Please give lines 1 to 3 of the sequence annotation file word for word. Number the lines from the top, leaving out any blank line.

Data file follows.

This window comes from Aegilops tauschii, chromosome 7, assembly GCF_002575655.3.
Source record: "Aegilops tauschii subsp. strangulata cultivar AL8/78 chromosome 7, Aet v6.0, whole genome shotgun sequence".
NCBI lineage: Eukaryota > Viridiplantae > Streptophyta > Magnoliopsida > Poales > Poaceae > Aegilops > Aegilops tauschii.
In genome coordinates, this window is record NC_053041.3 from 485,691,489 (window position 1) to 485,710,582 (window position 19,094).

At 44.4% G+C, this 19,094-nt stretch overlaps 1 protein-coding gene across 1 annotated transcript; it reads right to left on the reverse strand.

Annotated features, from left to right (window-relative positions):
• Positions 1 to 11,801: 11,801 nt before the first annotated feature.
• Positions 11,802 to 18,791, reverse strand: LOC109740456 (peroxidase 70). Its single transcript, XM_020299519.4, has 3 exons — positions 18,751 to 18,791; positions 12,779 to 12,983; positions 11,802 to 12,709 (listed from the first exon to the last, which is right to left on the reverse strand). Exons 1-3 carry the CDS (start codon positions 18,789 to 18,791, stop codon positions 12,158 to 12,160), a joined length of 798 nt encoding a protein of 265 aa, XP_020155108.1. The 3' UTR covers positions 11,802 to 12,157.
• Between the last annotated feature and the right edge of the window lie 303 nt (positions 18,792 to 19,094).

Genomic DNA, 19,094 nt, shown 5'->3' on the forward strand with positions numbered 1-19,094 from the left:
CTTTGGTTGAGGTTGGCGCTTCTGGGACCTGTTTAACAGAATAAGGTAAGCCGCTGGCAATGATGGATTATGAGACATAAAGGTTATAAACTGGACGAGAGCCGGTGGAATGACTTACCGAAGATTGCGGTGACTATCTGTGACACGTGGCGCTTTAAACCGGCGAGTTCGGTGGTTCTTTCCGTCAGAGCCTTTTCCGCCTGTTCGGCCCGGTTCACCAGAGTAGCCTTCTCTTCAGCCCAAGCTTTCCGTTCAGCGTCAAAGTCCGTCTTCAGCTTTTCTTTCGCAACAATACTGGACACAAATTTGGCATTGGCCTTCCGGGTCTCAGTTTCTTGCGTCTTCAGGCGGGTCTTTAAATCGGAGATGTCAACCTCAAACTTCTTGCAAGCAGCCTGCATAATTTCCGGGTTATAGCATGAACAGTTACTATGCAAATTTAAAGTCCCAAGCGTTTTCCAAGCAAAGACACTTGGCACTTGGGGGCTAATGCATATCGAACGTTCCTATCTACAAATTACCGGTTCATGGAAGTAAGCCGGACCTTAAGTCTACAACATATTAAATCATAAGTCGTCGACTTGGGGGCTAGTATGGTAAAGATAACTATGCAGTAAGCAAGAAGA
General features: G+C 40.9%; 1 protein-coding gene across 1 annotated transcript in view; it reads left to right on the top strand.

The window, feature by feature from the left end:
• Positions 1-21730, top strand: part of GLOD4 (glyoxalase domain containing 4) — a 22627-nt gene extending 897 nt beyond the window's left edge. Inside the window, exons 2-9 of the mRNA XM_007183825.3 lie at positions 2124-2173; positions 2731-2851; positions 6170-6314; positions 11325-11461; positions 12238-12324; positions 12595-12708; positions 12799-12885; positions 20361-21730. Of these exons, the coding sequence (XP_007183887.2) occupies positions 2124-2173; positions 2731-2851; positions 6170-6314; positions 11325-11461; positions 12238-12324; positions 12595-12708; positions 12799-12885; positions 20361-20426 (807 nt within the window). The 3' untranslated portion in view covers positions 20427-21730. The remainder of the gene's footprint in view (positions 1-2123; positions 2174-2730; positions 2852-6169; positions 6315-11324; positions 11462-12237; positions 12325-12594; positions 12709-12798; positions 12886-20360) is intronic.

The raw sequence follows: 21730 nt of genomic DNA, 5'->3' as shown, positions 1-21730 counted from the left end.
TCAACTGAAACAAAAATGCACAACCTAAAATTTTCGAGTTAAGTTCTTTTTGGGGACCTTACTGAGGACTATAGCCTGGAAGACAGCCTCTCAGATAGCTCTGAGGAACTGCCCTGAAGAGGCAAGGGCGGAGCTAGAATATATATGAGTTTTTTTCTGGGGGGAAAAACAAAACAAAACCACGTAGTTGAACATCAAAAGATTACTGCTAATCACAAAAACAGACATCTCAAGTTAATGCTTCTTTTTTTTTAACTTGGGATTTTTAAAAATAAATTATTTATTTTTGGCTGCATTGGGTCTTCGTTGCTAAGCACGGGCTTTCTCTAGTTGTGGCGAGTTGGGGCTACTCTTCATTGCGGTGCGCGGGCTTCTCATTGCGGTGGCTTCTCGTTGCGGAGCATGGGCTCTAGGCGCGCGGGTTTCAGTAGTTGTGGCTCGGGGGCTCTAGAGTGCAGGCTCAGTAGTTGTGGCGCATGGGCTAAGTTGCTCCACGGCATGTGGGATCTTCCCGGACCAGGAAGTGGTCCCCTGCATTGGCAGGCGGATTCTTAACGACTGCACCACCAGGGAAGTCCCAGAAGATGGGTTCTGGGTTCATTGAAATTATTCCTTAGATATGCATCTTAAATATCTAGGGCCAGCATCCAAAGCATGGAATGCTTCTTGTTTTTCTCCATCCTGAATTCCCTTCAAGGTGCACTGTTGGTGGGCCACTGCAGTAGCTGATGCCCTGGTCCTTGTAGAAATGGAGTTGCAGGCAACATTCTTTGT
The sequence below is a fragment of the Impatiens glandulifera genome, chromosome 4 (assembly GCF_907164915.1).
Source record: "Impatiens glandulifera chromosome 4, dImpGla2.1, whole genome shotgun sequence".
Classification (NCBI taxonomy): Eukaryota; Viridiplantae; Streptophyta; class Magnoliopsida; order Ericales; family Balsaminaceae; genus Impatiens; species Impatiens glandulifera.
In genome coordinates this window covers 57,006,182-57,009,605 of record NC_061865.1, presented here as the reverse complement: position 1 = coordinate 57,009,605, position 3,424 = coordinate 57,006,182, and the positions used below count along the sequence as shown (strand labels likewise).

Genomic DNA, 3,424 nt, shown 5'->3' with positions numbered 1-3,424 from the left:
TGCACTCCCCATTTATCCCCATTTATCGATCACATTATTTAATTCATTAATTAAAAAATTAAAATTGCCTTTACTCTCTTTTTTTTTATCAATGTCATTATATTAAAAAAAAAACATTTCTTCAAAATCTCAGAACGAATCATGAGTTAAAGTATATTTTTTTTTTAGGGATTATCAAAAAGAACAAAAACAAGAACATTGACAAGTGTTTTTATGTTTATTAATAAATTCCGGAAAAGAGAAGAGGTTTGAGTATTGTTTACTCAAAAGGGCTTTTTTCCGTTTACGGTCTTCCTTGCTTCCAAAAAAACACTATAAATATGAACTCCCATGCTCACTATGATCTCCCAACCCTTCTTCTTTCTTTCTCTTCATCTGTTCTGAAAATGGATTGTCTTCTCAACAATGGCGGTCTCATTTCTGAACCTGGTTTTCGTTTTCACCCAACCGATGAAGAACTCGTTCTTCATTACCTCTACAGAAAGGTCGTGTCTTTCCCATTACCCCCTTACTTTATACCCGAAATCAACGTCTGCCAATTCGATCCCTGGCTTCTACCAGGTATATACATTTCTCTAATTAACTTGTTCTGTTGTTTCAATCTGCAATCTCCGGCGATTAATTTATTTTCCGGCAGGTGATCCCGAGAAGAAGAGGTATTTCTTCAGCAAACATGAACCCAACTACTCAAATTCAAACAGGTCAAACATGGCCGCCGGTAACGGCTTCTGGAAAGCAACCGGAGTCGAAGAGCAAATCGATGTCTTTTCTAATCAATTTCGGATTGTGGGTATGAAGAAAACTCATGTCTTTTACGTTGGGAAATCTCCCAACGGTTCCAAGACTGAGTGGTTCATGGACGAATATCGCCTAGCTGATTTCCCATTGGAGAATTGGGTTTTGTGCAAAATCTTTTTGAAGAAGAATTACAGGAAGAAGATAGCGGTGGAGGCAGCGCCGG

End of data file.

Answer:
This window comes from Aegilops tauschii, chromosome 7, assembly GCF_002575655.3.
Source record: "Aegilops tauschii subsp. strangulata cultivar AL8/78 chromosome 7, Aet v6.0, whole genome shotgun sequence".
NCBI lineage: Eukaryota > Viridiplantae > Streptophyta > Magnoliopsida > Poales > Poaceae > Aegilops > Aegilops tauschii.